Re: Hand Bending Machine

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Posted by Chris Ray on August 08, 1998 at 17:03:35:

In Reply to: Hand Bending Machine posted by Bill Housden on August 08, 1998 at 14:43:32:

The following device is about as simple a thing to make and use for bending operations as you can get. I just made one yesterday as a matter of fact to assist in tweaking and fine tuning some bends on a project I'm now working on. It's a variation on a typical forged bending fork. This unit is designed to be held in a heavy duty machinists vise.

I'll describe a simpler set of bending forks than I just made for working 1/2" squares as follows:

For the base plate drill two holes in a bar 3/4" x 2" by length. Space the holes about 1 1/2" apart off the center punch mark. Drill off two 1/2" diameter holes through the metal.

Next cut two pieces of iron pipe with a 1/2" dia. opening then about 1" high or so then insert 1/2" bolts through each pipe. Secure these upright pins to the base plate with a nut and tighen firmly. It's important for strength and stability that the cuts in the pipes be accurately done so they are perpendicular to the length. Otherwise they will tilt giving you a twisted bend.

If you like, you may also drill off additional 1/2" holes spaced along the base plate. This will allow you to insert radius dies which you may either have or can make with laminated plywood drilled out for bending lightweight strip steel.

For a simple lever type of bending fork use something like solid 1" square bar. Cut a couple of lengths of 5/8" round bar stock and weld one bar near the end of the bar on one side. Back down the bar a bit (maybe 2" or so) and weld the other short bar on the opposite side of the bar. The bars then become the forks.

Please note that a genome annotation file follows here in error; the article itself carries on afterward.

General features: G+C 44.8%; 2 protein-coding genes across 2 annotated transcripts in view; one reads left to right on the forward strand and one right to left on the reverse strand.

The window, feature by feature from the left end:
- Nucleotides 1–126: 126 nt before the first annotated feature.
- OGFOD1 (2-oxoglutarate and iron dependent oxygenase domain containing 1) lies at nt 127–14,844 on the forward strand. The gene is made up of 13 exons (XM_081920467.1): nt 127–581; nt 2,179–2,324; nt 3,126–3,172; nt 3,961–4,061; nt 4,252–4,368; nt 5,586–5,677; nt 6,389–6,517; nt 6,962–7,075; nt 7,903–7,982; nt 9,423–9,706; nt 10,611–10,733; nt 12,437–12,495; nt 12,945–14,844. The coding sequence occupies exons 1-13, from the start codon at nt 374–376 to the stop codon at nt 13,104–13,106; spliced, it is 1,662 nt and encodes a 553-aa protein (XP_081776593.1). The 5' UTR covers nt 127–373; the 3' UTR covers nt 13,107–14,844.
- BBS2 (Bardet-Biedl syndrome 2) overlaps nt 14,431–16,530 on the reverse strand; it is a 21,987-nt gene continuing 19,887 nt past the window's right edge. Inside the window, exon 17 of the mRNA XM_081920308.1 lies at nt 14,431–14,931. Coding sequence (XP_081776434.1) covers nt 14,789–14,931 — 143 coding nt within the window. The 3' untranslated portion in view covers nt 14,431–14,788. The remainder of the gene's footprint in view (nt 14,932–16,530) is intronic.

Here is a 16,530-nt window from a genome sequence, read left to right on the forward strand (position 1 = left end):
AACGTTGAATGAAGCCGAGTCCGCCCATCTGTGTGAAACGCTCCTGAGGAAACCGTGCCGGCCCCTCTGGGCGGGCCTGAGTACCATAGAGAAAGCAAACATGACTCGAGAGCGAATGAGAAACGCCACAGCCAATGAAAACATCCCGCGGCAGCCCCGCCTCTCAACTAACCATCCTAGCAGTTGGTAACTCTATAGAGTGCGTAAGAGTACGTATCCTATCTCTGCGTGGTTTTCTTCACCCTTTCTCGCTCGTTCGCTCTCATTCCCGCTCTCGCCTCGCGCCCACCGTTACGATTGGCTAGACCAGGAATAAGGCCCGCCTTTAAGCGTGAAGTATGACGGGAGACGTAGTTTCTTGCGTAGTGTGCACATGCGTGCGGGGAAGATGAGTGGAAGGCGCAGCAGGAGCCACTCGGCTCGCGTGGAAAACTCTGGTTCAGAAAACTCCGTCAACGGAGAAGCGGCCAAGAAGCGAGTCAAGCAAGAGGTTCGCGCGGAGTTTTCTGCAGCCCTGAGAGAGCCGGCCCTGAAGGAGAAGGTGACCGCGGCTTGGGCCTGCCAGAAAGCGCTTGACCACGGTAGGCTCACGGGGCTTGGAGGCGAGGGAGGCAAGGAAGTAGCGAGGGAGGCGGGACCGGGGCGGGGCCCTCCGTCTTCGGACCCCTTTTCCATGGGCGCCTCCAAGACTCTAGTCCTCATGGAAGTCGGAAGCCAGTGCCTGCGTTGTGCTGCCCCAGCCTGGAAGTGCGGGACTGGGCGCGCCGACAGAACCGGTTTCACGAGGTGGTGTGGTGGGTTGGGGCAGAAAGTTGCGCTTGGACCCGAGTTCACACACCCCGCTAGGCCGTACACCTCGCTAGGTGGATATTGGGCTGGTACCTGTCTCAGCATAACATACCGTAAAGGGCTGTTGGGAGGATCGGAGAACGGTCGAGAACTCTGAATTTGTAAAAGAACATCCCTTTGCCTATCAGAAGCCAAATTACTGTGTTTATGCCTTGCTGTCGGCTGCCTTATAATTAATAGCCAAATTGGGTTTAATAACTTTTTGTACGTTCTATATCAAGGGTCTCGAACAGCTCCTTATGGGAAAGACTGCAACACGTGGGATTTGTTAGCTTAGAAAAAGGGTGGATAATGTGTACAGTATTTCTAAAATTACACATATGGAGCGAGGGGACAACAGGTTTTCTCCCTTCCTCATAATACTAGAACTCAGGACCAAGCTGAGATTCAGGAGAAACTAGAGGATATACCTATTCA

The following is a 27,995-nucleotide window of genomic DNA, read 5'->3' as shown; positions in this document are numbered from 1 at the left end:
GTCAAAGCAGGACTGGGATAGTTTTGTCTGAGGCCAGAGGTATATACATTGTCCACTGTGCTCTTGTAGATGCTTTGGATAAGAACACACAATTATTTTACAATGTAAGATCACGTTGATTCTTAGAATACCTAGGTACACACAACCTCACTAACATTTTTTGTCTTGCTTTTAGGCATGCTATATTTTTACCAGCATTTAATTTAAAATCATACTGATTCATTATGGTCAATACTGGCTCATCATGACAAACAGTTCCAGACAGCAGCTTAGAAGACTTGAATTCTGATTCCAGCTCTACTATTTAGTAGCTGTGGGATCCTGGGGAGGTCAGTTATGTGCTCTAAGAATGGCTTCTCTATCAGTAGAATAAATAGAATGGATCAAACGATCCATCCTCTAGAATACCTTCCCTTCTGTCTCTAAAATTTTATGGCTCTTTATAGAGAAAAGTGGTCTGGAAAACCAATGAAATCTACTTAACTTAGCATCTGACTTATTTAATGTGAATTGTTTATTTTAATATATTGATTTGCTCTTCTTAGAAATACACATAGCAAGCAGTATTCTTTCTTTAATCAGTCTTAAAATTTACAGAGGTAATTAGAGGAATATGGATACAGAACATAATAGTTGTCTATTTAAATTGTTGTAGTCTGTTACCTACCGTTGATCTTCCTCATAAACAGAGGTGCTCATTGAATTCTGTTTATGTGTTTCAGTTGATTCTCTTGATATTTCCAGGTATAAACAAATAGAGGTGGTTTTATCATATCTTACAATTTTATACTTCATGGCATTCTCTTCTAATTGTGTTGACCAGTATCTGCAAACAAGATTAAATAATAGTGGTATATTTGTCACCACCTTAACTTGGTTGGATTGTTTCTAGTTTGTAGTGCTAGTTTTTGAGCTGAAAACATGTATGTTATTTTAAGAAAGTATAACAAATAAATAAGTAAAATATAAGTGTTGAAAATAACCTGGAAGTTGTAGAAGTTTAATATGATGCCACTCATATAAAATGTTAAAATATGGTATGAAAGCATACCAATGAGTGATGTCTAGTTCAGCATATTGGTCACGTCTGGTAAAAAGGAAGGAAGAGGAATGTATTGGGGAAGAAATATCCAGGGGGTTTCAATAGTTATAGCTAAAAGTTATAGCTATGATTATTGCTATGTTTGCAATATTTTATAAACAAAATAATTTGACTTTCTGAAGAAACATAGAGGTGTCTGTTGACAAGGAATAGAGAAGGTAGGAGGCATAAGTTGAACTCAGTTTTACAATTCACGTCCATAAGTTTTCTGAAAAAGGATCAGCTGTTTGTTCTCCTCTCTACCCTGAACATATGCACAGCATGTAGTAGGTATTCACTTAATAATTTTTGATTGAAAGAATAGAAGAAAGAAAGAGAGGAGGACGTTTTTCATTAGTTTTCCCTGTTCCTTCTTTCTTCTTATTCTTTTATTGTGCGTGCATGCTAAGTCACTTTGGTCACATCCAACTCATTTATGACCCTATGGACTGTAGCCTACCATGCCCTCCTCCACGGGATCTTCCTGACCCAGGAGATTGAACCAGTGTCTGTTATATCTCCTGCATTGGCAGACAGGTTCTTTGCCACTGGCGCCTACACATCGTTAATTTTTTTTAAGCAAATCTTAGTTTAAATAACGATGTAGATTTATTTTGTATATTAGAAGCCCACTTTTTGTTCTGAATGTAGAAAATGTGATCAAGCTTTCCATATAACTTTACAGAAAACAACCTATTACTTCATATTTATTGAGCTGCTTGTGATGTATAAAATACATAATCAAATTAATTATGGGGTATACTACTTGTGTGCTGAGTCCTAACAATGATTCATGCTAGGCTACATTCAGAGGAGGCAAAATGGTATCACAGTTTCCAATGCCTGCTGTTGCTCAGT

There you have it. A down and dirty pair of bending forks that can save the day for you. You can vary any of the dimensions to suit whatever material you have on hand that will be sturdy enough to hold up against the weight metal you are bending.

The set I just made up is a little more sophisticated than this but just as easy to make if you have the parts.

I used the same base plate as described above. For one pin located near the end of the plate I used a hardened stripper bolt 3/4" dia. stepped down to a threaded portion that is 5/8". These can be ordered from machinist suppliers. Over the pin I slipped a heavy walled pipe that was turned on a lathe to assure accuracy of the top and bottom faces. A pipe cutter would do pretty much the same if you file the faces flush afterward.

Next I used a pair of heavy duty ball bearings that I stacked giving me more than 1" on the face of the wheels. I bolted these with a hardened cap bolt (allen type) through a second hole located about three inches from the first. My clearance between the two pins is about 1". The capacity hasn't been tested but I think I can bend flats at least 1/2" x 1 without a sweat.

The hand held fork is the same as described above except that I forged a comfortable taper along the length for more leverage and better balance.

Why did I use ball bearing wheels for this? Because it makes it silky smooth to ease the bars to be bent as it's pulled or pushed into position. Not something that's necessary by any means but it's just nice to reduce the annoying friction sometimes when you use this sort of thing a lot.

Chris Ray


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